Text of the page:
• Even in calmer areas, where there are not as many waves, sand can sometimes land on corals. If too much sand lands on a coral it can be smothered and killed.  ... but many corals have a way to rid themselves of this “unwanted sand.”  They can secrete a mucous layer which acts as a protective shield.  When sand lands on the coral, it gets stuck in the mucous layer and then when water motion increases, the coral sheds the mucous layer – and all the sand that was stuck to it.

Hearing the Reef with our "EARs"

Scientists deploy an EAR on a nearby reef

Recently we have had several questions about the EARs or "Ecological Acoustic Recorders" we are deploying at various islands and reef to monitor sounds in the shallow water areas during the year or two between expeditions.

Mr. Hill's period 2 class asks: "What type of fish can you hear with the EAR or what was the most exciting thing you have heard on the EAR?"

The Ecological Acoustic Recorder can record a variety of sounds. We often listen to whales, dolphins, snapping shrimp and of course fish. Some of the most common fish sounds that we have identified are the domino damsel fish Dascyllus albisella (a purr), the soldierfish Myrispristis sp. (drum sound) and the butterfly fish Chaetodon sp.  Many of the fish sounds we listen to have not yet been linked to a particular species and we are collaborating with the University of Hawaii and Dr. Tim Tricas to identify fish and sounds they produce.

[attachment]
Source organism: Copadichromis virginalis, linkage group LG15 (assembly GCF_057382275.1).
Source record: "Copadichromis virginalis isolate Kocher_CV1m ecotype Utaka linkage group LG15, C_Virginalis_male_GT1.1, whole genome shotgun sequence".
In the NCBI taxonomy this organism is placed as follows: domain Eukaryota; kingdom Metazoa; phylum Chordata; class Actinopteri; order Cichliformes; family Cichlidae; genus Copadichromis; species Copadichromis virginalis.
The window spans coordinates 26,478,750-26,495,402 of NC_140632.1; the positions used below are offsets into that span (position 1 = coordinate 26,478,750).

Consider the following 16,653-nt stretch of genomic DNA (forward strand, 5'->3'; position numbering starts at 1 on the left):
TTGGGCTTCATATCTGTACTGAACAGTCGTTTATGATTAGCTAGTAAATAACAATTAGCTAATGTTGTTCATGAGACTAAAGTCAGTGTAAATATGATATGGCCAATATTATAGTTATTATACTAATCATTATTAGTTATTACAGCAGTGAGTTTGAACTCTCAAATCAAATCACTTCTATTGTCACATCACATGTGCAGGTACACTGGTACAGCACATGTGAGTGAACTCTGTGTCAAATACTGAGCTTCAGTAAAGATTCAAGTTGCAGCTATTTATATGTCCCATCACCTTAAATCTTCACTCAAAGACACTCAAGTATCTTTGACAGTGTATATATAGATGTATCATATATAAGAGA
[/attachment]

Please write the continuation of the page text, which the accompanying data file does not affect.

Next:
One of the most exciting findings the EARs have provided is the discovery of Humpback whales using the Northwestern Hawaiian Islands (NWHI) as a winter habitat, just as they do in the main Hawaiian Islands.  It was commonly thought that Humpbacks only transited through the NWHI.  EARs in the NWHI have recorded Humpback whale song, indicating the use of the area as a breeding site.

We have had an occasion where some unknown sounds on one of our EARs puzzled us for a couple of days.  We would only hear snippets of what sounded like human voice.  But the dates of occurrence of these sounds did not correspond with our deployment or retrieval of the device, so it could have not been from our divers, not to mention the fact that humans cannot usually make comprehensible sound underwater.  In the end, it turned out to be a filming crew who was getting underwater footage and we suppose they had underwater speakers.  The first full recording that we got of it said "ACTION, Action ... Follow the diver to the left..."

Who knows what we will hear next ...

A deployed EAR listens and waits ...

Thursday, April 23, 2009

Fish and How we Count Them

Orangepeel Angelfish (Centropyge shepardi)

Fish are some of the most conspicuous residents of the coral reef environment and, along with corals, tend to get the majority of the attention.  These communities also tend to be the ones we get the most questions about.  Recently we received some excellent questions from Mr. Hill's period 2, 5 and 6 classes.  They ask the following:
  • "Have any of the scientists on your team ever discovered a new species of fish?"
  • "Do you search for particular species of fish on your dives or do you simple count and measure all the fish that you come across."
  • "What type of sharks have you identified on your trip to date? What was the biggest fish that you have seen on your trip to date?"
Ornate Butterflyfish (Chaetodon ornatissimus)